Riken, a Japan-based research institute, developed a polymer film material that mechanically moves when light is shed on it.
The material is a kind of "polymer brush," which has a structure in which a main chain densely branches into long side chains. The material was made into a film by embedding Azobenzene molecules (compounds with a structure in which two benzene rings are connected by two nitrogen atoms), whose structure is changed by light, in its side chains and applying heat and pressure (hot press method).
When an ultraviolet ray (wavelength: 360nm) was applied, the film was significantly bent. And when a visible light (wavelength: 480nm) was applied, the film returned to the original shape.
Specifically, after polymer brushes having Azobenzene molecules in their side chains were heated to 130°C, they were left at a temperature of 115°C for about an hour. Then, they were cooled down to a room temperature to be made into a film measuring 5mm (W) x 6mm (L) x 10μm (H).
In the process of the hot press, the film was sandwiched by polytetrafluoroethylene (PTFE) sheets, which improve the degree of detachment, so that the orientations of the polymer brushes become the same. Because the Azobenzene molecules' impalpable structure change caused by light irradiation occurs in the same orientation, the film is bent.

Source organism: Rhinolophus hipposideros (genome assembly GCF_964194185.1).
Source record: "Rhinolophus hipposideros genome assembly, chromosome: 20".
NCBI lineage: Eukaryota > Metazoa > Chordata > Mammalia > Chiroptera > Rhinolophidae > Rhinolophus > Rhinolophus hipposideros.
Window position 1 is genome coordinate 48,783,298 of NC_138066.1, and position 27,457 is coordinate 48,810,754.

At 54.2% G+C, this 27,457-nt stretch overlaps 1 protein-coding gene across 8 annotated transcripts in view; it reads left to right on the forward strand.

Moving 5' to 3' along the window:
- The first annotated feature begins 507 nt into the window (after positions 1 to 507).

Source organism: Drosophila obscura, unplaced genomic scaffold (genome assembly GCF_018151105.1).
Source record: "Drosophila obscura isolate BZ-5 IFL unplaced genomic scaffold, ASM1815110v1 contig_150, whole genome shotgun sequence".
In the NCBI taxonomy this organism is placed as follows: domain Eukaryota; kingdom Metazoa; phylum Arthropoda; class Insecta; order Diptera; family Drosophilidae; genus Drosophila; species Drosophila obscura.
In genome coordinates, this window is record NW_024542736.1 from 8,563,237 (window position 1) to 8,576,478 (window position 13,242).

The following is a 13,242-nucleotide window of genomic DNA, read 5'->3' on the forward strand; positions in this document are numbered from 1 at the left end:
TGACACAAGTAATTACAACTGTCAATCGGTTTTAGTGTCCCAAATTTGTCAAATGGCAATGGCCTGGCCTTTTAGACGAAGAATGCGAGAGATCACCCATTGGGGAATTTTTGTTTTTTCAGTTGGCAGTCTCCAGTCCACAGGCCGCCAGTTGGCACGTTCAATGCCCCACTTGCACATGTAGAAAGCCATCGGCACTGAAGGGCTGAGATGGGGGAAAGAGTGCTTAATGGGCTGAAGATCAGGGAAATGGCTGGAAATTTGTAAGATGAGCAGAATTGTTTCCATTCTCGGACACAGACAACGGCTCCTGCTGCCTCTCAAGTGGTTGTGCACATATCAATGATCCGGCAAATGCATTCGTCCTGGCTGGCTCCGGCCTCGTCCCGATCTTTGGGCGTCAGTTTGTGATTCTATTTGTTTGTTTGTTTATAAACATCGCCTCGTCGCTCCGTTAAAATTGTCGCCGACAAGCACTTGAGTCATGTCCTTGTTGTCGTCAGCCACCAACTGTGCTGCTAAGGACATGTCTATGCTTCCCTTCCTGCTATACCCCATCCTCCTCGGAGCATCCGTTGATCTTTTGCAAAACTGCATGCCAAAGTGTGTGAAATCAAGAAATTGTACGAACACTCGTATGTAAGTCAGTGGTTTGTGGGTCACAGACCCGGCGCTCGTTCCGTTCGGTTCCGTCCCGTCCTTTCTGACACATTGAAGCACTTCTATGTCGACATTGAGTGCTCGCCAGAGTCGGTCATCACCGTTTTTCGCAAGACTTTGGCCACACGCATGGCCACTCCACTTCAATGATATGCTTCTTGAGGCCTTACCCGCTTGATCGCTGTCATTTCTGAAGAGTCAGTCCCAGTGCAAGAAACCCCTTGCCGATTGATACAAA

Riken examined the cause of this special orientation structure of the polymer material by using the "Spring-8" large-scale radiation light facilities. As a result, it found that the polymer brushes detect the molecule orientation information of the one-dimensional carbon backbones located on the surfaces of the PTFE sheets and the polymer brushes form two-dimensional rectangular lattices in accord with the information, forming a regular three-dimensional accumulation structure.
The polymer material is expected to be applied to artificial muscles that move using light. Also, by applying the technology to regularly integrate functional molecules in a large area, it becomes possible to enable functional molecules to carry electrons from the top side of a film to the back side, making it possible to develop high-efficiency organic thin-film photovoltaic cells, Riken said.